Tag: otitis externa

What to Do About Your Child’s Earache

Kids commonly complain of earaches.

Some don’t necessarily complain of an earache (otalgia), but just tug at their ears or a little more fussy than usual, so you might just think that it’s their ears.

Surprisingly, an earache doesn’t always mean that your kids have an ear infection.

Why Does Your Child’s Ear Hurt?

Tick bites would be a rare cause of ear pain.
Tick bites would be a rare cause of ear pain. Photo by Vincent Iannelli, MD

So what else besides an actual ear infection can cause an earache?

Does your child have a new tooth coming in?

Has he been swimming? (swimmer’s ear)

Does he have a sore throat or runny nose? (although most middle ear infections come after a few days of cold symptoms, simply having a sore throat or runny nose might cause some ear pain)

As you can imagine, lots of things can cause earaches, but the most common include:

  • teething
  • swimmer’s ear (otitis externa) – unlike otitis media, these kids typically have outer ear pain, or pain when you move or tug on their ear lobe
  • middle ear effusions – fluid that is left over in the middle ear after an ear infection (has nothing to do with swimming)
  • sinus congestion – some kids associate the extra ear popping that comes with allergies or a cold/sinus infection as being painful or uncomfortable
  • pharyngitis – because of referred pain, some kids with sore throats complain of ear pain instead of throat pain

And then some younger kids simply tug on their ears because they can. They are otherwise well, sleeping all night, eating well, and aren’t fussy.

What else can cause earaches? A toothache, too much earwax, or that rock your kid put in his ear a few weeks ago…

What to Do About Your Child’s Earache

Once you know why your child has an earache, which typically means a trip to your pediatrician, you need to know what to do about it.

You’re thinking a prescription for an antibiotic is coming, right?

Many parents will be happy to hear that most earaches won’t mean an automatic antibiotic prescription. Instead, your pediatrician will likely:

  • recommend symptomatic care for teething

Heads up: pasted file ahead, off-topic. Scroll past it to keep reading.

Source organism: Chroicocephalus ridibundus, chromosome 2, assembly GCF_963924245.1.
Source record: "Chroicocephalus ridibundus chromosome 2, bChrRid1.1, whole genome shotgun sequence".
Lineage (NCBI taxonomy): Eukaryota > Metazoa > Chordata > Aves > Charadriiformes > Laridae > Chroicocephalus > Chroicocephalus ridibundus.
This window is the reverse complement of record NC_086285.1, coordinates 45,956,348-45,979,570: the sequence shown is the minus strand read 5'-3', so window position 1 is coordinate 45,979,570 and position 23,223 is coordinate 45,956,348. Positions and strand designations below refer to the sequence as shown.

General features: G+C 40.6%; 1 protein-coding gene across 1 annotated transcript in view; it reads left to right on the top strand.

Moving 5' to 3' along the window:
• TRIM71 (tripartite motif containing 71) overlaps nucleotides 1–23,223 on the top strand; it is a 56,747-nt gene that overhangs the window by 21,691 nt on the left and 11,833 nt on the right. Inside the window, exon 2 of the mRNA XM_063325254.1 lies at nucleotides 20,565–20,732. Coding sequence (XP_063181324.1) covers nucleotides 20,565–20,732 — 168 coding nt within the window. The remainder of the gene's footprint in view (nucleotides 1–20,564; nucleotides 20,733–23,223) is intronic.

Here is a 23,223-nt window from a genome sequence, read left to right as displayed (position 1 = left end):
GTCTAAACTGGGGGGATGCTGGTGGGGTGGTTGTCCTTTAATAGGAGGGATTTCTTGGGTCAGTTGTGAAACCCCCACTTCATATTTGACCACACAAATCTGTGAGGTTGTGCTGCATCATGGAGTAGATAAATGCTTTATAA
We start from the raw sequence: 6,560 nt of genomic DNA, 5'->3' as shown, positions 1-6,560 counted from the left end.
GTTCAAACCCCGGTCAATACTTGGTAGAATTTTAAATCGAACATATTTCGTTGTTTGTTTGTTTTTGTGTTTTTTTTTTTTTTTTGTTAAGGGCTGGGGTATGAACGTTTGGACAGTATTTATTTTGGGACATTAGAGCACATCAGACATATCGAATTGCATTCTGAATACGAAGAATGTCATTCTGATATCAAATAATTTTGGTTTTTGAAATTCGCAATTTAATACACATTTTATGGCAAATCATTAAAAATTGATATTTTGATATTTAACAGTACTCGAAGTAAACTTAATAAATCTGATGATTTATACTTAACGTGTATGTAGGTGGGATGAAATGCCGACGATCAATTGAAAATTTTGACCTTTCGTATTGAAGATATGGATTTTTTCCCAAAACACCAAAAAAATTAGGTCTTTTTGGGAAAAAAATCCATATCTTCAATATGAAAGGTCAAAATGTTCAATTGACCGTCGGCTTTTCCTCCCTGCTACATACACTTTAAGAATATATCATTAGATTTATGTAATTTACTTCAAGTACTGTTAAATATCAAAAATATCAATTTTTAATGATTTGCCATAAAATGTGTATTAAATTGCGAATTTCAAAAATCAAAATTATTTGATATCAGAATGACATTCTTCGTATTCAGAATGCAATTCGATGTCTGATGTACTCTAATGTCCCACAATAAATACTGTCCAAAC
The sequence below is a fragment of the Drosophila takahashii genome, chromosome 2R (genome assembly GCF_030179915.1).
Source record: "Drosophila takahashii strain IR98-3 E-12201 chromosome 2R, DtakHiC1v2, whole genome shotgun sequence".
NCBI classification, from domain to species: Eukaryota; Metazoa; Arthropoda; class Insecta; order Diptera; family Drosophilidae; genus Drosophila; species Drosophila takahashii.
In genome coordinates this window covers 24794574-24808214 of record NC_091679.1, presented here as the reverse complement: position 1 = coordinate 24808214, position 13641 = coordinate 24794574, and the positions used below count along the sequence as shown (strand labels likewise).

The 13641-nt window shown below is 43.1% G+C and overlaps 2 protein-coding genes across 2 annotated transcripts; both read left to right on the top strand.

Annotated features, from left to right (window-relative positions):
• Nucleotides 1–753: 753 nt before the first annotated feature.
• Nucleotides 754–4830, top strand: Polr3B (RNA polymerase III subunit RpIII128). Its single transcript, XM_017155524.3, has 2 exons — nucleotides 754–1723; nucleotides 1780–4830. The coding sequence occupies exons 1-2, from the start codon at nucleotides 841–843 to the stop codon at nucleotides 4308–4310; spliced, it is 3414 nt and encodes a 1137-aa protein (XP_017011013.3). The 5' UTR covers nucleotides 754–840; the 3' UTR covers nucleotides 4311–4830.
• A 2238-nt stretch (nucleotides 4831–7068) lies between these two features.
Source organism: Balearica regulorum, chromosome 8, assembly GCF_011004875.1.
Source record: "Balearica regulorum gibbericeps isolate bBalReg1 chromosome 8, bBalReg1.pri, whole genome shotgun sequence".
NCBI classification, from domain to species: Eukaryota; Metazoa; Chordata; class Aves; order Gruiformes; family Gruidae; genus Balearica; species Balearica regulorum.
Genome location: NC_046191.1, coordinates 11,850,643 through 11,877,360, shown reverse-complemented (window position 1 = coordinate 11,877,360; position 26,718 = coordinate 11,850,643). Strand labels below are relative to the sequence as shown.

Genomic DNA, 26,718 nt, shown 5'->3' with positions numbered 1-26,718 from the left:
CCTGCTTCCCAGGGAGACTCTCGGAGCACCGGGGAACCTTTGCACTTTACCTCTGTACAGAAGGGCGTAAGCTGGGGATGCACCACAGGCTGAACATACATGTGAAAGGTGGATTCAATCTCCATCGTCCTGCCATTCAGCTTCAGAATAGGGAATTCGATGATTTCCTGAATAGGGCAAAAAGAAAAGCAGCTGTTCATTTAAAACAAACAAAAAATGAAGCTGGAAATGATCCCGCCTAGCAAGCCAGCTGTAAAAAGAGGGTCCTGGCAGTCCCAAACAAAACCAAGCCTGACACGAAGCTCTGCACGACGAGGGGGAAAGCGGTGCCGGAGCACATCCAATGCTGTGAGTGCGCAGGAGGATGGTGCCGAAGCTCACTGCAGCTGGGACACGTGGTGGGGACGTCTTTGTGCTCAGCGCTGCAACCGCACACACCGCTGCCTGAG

• prescribe antibiotic ear drops for swimmer’s ear
  • recheck your child’s middle ear effusion in a few months, as this goes away on it’s own in most cases without any treatment
  • treat underlying congestion from allergies, colds, or a sinus infection as needed
  • recommend symptomatic care for a sore throat

But what if your child really does have a middle ear infection? Then he will get antibiotics, right?

Not necessarily.

Since most ear infections get better on their own, antibiotics are typically reserved for:

  • children under age 6 months with acute otitis media (typically ear pain and a bulging ear drum)
  • children who are at least 6 months with acute otitis media and severe signs or symptoms, including moderate or severe pain for at least 48 hours or a temperature of 102.2°F (39°C) or higher
  • children who are under 24 months with “double” ear infections – both ears are infected at the same time, even if they just have mild symptoms

For most other children, instead of having you start antibiotics right away, your pediatrician might have you wait for 48 hours – the observation option. You can then start the antibiotics if your child doesn’t get better after a period of watchful waiting for two or three days. Until then, an age-appropriate dose of Tylenol (acetaminophen) or Motrin (ibuprofen) can often help control pain or fever.

In addition to your pediatrician, a pediatric ENT specialist can be helpful if your child has persistent ear pain.

What to Know About Children with Earaches

While it is sometimes obvious to know what is going on when older kids complain of ear pain, it is important to understand that not every earache means an ear infection, and even when it does, it might not mean a prescription for an antibiotic.

More on Children with Earaches